Emily Richardson
Assistant Research Professor
Psychology and Neuroscience

Department of Psychology and Neuroscience
345 UCB
Muenzinger D232A
University of Colorado Boulder
Boulder, CO 80309-0345

Dr. Richardson is a clinical neuropsychologist, with specialties in the evaluation of cognitive changes related to brain disorders in adults, cognitive declines in older persons due to Alzheimer’s disease and other dementias, and learning disabilities across the lifespan. Dr. Richardson received her Ph.D. in Clinical Psychology from the University of Iowa in 1989, after which she served on the faculty in the Department of Psychiatry at Brown University and later the Department of Internal Medicine at the Yale University School of Medicine. She came to the University of Colorado in 1999. Dr. Richardson’s research interests include cognitive correlates and predictors of functional behaviors associated with independence in older adults. For example, recent research has shown that measures of visual attention correlate with driving performance and predict driving crashes in older individuals. Ongoing research is also focusing on cognitive and biological interventions to ameliorate risk of decline in aging populations.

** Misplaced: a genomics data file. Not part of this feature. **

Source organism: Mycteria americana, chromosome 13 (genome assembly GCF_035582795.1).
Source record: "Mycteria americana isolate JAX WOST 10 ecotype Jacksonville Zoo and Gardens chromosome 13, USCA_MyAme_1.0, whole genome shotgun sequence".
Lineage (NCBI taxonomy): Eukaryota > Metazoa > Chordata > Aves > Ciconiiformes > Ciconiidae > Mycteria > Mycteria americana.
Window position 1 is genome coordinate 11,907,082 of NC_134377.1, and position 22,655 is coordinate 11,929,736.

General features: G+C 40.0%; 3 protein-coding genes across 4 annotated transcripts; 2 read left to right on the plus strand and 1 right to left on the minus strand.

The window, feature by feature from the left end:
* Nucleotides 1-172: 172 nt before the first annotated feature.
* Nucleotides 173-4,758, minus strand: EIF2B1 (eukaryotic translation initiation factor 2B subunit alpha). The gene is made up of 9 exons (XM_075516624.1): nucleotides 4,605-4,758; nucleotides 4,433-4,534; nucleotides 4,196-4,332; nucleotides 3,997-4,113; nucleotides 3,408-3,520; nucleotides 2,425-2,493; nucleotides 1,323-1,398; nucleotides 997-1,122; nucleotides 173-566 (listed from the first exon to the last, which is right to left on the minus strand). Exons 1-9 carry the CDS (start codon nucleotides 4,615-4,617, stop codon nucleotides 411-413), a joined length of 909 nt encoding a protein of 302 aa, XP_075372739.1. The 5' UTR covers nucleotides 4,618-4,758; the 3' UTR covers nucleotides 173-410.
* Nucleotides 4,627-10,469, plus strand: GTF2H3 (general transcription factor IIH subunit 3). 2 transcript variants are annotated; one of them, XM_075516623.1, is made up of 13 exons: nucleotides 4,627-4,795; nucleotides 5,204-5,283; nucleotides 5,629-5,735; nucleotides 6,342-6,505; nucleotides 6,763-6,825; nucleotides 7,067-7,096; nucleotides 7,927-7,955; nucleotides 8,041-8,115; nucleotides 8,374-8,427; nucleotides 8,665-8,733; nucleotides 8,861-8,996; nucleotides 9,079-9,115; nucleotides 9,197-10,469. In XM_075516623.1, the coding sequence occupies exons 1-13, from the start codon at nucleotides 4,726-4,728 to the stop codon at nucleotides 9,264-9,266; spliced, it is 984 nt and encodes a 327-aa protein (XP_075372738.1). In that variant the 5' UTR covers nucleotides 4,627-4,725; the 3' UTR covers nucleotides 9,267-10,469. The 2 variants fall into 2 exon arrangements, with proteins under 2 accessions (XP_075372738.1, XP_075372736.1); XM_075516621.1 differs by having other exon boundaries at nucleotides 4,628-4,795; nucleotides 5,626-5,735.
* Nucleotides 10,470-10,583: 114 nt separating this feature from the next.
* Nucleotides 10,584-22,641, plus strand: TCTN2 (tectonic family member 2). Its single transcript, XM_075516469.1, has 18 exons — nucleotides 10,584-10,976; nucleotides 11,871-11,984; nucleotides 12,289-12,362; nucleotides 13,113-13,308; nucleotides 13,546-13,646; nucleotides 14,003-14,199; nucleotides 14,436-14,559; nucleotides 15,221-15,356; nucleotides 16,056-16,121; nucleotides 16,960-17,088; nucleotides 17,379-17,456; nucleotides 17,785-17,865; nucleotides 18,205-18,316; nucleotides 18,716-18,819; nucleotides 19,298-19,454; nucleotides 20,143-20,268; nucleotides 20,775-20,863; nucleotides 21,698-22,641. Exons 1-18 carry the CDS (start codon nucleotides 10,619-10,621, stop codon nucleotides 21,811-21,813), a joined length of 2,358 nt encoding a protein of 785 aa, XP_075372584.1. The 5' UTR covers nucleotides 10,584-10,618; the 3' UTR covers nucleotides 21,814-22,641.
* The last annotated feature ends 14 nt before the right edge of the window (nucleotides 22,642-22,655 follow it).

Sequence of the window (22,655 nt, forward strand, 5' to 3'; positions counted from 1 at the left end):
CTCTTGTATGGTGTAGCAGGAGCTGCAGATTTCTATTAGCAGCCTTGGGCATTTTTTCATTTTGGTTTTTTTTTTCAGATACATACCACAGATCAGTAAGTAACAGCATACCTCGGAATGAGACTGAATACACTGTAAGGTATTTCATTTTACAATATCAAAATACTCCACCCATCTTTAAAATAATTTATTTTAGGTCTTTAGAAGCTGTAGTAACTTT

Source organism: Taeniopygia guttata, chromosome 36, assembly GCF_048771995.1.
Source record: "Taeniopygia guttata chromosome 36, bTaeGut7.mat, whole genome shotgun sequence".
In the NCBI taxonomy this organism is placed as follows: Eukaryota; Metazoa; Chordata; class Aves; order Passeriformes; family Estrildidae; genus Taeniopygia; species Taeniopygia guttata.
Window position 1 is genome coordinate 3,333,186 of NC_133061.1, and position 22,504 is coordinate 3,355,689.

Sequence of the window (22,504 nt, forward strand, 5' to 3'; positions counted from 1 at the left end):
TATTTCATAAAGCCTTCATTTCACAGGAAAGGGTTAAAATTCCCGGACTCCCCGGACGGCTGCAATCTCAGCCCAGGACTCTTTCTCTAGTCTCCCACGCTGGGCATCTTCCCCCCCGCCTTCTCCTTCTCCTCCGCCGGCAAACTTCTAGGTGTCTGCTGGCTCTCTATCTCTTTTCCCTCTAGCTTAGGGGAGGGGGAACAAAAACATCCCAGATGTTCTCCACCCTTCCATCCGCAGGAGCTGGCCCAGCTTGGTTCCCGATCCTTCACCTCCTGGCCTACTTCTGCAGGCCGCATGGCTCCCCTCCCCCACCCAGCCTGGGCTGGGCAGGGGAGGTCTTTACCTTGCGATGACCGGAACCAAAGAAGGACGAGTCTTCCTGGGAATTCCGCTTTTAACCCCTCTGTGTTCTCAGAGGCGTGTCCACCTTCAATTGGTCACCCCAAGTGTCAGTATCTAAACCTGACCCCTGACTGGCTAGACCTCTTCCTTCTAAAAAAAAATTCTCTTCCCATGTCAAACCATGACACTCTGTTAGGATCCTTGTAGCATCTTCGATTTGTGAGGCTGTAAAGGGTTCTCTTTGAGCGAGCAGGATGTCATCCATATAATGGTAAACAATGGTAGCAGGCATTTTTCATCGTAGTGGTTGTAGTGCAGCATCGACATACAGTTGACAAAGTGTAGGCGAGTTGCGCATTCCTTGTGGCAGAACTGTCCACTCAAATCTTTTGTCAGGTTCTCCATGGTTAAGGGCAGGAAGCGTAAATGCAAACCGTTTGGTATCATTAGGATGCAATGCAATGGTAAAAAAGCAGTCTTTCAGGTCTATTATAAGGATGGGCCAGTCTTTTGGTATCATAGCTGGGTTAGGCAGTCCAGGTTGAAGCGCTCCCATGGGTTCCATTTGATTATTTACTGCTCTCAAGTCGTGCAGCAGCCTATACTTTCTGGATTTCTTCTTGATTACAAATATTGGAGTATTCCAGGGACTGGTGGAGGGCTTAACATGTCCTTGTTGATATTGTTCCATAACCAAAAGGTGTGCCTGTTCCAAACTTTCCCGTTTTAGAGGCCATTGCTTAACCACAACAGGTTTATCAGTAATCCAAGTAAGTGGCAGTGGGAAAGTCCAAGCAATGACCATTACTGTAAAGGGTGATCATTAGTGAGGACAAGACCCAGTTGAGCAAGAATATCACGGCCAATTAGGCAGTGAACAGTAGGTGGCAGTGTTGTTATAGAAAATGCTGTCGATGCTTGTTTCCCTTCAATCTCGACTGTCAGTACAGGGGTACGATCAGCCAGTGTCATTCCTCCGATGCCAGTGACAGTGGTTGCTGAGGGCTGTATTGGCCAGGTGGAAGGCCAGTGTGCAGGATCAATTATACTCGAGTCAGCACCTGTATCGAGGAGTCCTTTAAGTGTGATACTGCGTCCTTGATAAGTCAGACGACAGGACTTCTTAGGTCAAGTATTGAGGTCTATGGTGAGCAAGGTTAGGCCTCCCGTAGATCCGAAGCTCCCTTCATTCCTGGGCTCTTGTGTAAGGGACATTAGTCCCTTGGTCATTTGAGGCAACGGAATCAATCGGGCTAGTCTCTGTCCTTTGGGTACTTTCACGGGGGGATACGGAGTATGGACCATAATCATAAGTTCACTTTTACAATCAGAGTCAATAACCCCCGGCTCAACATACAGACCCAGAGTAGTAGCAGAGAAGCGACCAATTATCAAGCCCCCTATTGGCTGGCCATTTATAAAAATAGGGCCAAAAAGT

Selected Publications:

Haskell, S., & Richardson, E.D. (2004). The effect of raloxifene on cognitive function in postmenopausal women: A randomized clinical trial. Connecticut Medicine, 68, 355-358.

Richardson, E.D., & Marottoli, R.A. (2003). Visual attention and driving behaviors among community-living older persons. Journal of Gerontology: Medical Sciences, 58(8), 18 – 22.

Bogardus S.T., Richardson E.D., Maciejewski, P.K., Gahbauer, E., & Inouye, S.K. (2002). Evaluation of a guided protocol for quality improvement in identifying common geriatric problems. Journal of the American Geriatrics Society, 50, 328-335.

Richardson, E.D. & Malloy, P.F. (2001). The frontal lobes and content-specific delusions. In S. Salloway, P.F. Malloy, & J.D. Duffy (Eds.). The frontal lobes and neuropsychiatric illness (pp. 233-245). Washington, D.C.: American Psychiatric Press, Inc.